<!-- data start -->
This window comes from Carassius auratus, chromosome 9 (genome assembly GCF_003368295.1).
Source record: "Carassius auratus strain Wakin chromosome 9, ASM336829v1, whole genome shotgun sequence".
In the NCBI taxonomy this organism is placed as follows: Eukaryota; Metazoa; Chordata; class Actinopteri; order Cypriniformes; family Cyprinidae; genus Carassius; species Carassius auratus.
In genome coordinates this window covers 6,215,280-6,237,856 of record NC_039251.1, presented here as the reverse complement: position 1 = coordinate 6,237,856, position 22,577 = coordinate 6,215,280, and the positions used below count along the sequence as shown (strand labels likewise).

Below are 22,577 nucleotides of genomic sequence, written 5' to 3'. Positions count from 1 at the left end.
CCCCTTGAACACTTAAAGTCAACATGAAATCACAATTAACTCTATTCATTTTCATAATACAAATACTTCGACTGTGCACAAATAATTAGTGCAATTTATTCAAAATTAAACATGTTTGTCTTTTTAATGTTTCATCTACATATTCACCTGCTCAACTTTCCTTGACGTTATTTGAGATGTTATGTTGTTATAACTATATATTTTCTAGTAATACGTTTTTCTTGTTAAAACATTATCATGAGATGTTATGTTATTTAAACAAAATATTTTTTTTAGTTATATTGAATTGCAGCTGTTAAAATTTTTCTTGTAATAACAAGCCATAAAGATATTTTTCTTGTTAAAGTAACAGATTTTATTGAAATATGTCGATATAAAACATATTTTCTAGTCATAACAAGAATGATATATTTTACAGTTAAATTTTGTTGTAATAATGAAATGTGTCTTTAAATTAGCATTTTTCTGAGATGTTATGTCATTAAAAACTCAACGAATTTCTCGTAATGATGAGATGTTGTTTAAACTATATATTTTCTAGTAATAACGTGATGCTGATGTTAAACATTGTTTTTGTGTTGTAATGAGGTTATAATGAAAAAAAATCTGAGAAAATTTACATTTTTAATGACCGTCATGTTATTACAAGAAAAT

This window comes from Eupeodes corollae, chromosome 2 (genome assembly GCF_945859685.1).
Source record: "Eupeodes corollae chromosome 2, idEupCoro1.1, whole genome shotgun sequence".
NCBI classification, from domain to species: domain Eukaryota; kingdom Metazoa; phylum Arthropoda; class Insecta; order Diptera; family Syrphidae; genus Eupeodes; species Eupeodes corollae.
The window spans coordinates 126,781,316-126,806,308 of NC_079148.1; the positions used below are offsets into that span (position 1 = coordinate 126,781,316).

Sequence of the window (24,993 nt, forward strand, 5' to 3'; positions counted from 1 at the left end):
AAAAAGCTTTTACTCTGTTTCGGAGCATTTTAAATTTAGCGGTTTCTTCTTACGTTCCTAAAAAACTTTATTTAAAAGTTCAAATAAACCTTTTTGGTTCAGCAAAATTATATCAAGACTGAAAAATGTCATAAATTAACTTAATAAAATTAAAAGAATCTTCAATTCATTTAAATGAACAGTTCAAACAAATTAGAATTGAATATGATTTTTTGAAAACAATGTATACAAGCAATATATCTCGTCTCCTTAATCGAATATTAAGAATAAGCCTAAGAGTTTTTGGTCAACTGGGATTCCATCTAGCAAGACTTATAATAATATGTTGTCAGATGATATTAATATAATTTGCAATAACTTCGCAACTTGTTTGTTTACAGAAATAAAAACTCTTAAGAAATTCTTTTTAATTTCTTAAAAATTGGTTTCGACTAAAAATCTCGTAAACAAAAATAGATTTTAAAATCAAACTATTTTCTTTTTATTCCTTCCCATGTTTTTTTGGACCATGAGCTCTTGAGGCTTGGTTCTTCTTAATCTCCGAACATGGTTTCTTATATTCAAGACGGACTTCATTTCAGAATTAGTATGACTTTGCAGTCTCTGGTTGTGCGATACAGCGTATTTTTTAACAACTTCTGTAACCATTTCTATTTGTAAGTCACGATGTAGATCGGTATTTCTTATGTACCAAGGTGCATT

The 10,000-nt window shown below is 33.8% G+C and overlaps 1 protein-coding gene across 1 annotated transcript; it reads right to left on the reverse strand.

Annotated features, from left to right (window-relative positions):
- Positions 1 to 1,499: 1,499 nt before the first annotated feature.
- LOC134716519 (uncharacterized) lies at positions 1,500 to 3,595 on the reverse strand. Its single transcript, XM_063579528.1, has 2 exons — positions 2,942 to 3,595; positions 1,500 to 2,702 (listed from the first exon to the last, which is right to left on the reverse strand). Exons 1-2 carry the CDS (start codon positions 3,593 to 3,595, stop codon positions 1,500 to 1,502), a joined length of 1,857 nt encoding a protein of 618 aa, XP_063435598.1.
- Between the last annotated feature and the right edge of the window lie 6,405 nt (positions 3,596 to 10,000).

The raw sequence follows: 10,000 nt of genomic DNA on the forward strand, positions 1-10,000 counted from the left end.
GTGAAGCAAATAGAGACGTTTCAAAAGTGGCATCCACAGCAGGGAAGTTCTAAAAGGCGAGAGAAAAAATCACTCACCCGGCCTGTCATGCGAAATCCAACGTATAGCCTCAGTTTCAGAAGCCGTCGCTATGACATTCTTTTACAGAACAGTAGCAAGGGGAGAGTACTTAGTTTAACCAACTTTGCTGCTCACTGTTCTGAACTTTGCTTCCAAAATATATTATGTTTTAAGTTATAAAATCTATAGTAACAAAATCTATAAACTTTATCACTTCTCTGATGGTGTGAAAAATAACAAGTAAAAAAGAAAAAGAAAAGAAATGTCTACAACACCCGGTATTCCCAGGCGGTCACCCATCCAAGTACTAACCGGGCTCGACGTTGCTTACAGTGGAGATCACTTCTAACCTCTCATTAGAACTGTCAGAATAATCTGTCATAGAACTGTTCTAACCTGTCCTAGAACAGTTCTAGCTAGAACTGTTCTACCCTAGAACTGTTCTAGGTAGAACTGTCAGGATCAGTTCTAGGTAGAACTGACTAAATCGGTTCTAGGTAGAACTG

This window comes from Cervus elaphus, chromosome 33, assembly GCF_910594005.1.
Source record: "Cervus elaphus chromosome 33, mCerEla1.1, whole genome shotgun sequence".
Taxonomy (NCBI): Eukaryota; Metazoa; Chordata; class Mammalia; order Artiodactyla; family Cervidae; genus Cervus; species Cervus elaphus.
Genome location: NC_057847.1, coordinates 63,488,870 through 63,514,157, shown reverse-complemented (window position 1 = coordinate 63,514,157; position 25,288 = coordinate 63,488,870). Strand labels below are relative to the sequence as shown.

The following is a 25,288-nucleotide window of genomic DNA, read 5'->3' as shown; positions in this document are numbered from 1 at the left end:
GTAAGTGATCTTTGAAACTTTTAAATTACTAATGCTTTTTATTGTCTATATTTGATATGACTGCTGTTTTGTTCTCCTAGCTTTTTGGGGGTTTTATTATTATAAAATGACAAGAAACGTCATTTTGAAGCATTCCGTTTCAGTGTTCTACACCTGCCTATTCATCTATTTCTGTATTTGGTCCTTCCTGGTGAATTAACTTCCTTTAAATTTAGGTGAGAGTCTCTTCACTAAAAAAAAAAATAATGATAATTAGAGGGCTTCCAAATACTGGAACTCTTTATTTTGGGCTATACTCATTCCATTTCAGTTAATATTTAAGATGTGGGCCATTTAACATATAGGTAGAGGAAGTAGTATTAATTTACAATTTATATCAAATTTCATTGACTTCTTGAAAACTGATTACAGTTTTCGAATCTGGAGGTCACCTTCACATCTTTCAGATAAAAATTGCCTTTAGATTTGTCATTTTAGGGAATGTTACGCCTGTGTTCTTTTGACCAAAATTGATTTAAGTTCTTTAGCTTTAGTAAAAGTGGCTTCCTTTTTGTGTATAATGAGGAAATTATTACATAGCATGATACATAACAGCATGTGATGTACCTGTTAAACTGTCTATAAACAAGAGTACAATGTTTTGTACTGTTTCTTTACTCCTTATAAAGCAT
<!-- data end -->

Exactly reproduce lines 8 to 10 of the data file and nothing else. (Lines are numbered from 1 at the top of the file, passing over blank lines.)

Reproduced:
Source record: "Eupeodes corollae chromosome 2, idEupCoro1.1, whole genome shotgun sequence".
NCBI classification, from domain to species: domain Eukaryota; kingdom Metazoa; phylum Arthropoda; class Insecta; order Diptera; family Syrphidae; genus Eupeodes; species Eupeodes corollae.
The window spans coordinates 126,781,316-126,806,308 of NC_079148.1; the positions used below are offsets into that span (position 1 = coordinate 126,781,316).